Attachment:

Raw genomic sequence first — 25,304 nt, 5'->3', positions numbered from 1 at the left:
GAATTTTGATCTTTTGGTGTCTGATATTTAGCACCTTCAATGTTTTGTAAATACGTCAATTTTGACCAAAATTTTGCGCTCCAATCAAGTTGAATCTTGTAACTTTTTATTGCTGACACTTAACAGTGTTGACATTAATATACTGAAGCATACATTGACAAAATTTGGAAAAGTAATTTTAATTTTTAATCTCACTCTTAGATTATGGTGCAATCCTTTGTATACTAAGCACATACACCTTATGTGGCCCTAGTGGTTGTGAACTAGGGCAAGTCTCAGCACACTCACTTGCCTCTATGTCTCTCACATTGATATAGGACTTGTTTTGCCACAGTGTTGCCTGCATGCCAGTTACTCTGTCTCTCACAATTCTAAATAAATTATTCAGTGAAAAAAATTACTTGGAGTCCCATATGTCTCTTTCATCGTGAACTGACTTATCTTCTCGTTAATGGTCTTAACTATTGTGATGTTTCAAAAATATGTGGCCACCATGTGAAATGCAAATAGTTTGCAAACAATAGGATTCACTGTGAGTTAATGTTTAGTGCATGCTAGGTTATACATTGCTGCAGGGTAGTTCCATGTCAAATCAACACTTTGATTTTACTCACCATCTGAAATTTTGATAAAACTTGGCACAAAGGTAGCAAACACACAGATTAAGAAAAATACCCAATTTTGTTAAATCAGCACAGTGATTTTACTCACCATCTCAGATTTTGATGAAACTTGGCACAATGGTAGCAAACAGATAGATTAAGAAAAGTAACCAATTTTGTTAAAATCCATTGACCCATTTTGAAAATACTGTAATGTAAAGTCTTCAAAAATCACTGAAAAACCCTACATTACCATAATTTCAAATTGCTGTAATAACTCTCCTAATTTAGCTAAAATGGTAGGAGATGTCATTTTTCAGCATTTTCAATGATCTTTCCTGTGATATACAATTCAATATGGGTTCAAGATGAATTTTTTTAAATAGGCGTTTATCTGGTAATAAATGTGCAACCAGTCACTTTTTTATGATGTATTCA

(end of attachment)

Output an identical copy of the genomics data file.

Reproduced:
Raw genomic sequence first — 25,304 nt, 5'->3', positions numbered from 1 at the left:
GAATTTTGATCTTTTGGTGTCTGATATTTAGCACCTTCAATGTTTTGTAAATACGTCAATTTTGACCAAAATTTTGCGCTCCAATCAAGTTGAATCTTGTAACTTTTTATTGCTGACACTTAACAGTGTTGACATTAATATACTGAAGCATACATTGACAAAATTTGGAAAAGTAATTTTAATTTTTAATCTCACTCTTAGATTATGGTGCAATCCTTTGTATACTAAGCACATACACCTTATGTGGCCCTAGTGGTTGTGAACTAGGGCAAGTCTCAGCACACTCACTTGCCTCTATGTCTCTCACATTGATATAGGACTTGTTTTGCCACAGTGTTGCCTGCATGCCAGTTACTCTGTCTCTCACAATTCTAAATAAATTATTCAGTGAAAAAAATTACTTGGAGTCCCATATGTCTCTTTCATCGTGAACTGACTTATCTTCTCGTTAATGGTCTTAACTATTGTGATGTTTCAAAAATATGTGGCCACCATGTGAAATGCAAATAGTTTGCAAACAATAGGATTCACTGTGAGTTAATGTTTAGTGCATGCTAGGTTATACATTGCTGCAGGGTAGTTCCATGTCAAATCAACACTTTGATTTTACTCACCATCTGAAATTTTGATAAAACTTGGCACAAAGGTAGCAAACACACAGATTAAGAAAAATACCCAATTTTGTTAAATCAGCACAGTGATTTTACTCACCATCTCAGATTTTGATGAAACTTGGCACAATGGTAGCAAACAGATAGATTAAGAAAAGTAACCAATTTTGTTAAAATCCATTGACCCATTTTGAAAATACTGTAATGTAAAGTCTTCAAAAATCACTGAAAAACCCTACATTACCATAATTTCAAATTGCTGTAATAACTCTCCTAATTTAGCTAAAATGGTAGGAGATGTCATTTTTCAGCATTTTCAATGATCTTTCCTGTGATATACAATTCAATATGGGTTCAAGATGAATTTTTTTAAATAGGCGTTTATCTGGTAATAAATGTGCAACCAGTCACTTTTTTATGATGTATTCA